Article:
circumstances were peculiar. It will be seen above that it was only
the Yankees and Abolitionists in whose bodies the knives of the "Law
and Order" party were to be sheathed; and the Yankees in the country
were only a handful of men, and were therefore powerless; but between
them and these bloody-minded chieftains was interposed a barrier that
proved insurmountable. The great mass of the squatters were just from
the other side of the river. Sometimes a son had left a father, and
crossed the river to get a claim; or a brother had left his brother,
or a girl had married a young man in the neighborhood, and as the
young folks were poor, they had left the old folks and had gone to
seek their fortune in the new Territory. Of course the old folks would
still have a care for the young couple. They were in easy reach of
each other, and would still visit back and forth. Now who does not see
that to touch any one of these was to touch all? It was like touching
a nest of hornets. The reader will observe that these people had no
quarrel with the people of the South: they were bone of their bone and
flesh of their flesh. Neither had they any special quarrel with
Southern institutions; only this, that they would rather live in a
free State. They did feel that way, and they could not help it. But in
one thing they had been sorely wounded. In the invasion of Kansas, and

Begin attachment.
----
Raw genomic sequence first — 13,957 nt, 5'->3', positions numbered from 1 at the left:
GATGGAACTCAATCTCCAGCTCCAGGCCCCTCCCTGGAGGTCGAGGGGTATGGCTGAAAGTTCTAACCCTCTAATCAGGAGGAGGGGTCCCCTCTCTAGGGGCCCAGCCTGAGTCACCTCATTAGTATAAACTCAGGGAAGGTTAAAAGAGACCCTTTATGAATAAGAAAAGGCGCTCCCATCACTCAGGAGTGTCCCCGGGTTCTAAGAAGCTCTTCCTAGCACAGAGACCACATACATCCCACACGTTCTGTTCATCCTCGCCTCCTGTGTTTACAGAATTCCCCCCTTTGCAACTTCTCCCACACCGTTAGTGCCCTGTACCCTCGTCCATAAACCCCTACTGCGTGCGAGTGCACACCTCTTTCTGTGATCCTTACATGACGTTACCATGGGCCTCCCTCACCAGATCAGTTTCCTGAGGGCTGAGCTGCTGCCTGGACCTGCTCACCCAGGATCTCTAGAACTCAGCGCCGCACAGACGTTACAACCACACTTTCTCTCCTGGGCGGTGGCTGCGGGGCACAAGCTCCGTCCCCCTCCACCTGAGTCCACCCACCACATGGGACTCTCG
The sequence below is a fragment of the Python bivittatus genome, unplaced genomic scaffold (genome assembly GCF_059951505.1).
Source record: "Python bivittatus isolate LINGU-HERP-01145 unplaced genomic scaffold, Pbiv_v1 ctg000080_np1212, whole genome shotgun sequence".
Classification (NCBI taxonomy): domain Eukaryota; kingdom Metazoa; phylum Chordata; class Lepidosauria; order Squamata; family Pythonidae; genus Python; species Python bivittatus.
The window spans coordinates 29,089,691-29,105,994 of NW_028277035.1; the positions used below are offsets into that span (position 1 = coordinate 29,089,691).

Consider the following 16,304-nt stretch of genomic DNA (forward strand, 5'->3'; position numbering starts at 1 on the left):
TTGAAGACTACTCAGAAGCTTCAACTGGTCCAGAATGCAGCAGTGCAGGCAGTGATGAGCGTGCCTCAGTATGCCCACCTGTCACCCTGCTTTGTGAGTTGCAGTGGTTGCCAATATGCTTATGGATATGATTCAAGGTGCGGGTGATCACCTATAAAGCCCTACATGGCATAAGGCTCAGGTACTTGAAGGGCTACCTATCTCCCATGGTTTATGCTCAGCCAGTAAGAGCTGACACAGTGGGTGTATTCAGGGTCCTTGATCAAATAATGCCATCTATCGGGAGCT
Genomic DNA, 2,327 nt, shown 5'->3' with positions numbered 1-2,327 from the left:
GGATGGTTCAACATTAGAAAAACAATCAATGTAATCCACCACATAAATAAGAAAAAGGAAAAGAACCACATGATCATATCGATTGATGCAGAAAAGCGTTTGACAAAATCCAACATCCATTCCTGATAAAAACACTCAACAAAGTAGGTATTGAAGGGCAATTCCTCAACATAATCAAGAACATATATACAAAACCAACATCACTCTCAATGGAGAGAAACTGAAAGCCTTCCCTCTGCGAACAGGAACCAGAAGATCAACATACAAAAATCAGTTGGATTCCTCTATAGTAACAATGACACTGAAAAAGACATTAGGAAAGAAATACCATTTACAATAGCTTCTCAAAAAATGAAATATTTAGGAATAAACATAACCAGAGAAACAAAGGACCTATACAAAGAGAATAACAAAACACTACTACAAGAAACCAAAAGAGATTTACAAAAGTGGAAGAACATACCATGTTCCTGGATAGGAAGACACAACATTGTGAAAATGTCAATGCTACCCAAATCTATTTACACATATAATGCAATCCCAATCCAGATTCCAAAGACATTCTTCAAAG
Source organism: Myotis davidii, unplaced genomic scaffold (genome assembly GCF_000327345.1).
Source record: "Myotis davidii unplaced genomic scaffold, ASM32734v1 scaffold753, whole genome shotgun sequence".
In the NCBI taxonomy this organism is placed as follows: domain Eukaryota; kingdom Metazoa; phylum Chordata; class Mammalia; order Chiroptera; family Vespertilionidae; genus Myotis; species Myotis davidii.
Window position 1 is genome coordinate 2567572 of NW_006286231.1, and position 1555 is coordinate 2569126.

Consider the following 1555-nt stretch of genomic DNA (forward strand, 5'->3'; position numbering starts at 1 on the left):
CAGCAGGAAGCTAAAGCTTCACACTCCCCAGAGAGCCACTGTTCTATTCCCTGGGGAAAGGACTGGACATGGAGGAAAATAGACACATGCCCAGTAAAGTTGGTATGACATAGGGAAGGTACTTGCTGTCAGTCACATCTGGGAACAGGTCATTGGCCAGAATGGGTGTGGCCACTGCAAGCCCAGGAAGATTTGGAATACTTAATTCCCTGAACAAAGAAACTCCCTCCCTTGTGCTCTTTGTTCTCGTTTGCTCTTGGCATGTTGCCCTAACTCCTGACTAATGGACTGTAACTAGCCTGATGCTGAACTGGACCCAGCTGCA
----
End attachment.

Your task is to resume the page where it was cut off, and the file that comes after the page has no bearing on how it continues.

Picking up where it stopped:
in the carrying the elections by violence, their personal rights had
been invaded, and they did resent that. And now here were some Yankee
neighbors whom they knew to be kindly and peaceable people, and whose
help they needed in building up their churches; and yet these were to
be murdered or driven out of the Territory _for nothing!_ and it
touched their Southern blood. It was neither just nor right, and they
would not allow it; and in such an issue there would be a common bond
of sympathy on both sides of the river. Moreover, such men as Oliver
Steele, Judge Tutt and the Irvings and Harts and Christophers had
grave misgivings what would be the final issue of this system of
murder and violence that had been adopted to make Kansas a slave
State.

And so it was that the leaders in this conspiracy, right here in this
city and county of Atchison, which was their headquarters, found
themselves strangely embarrassed and handicapped. Their will was good
enough, but how to carry out their purpose?--that was the pinch. A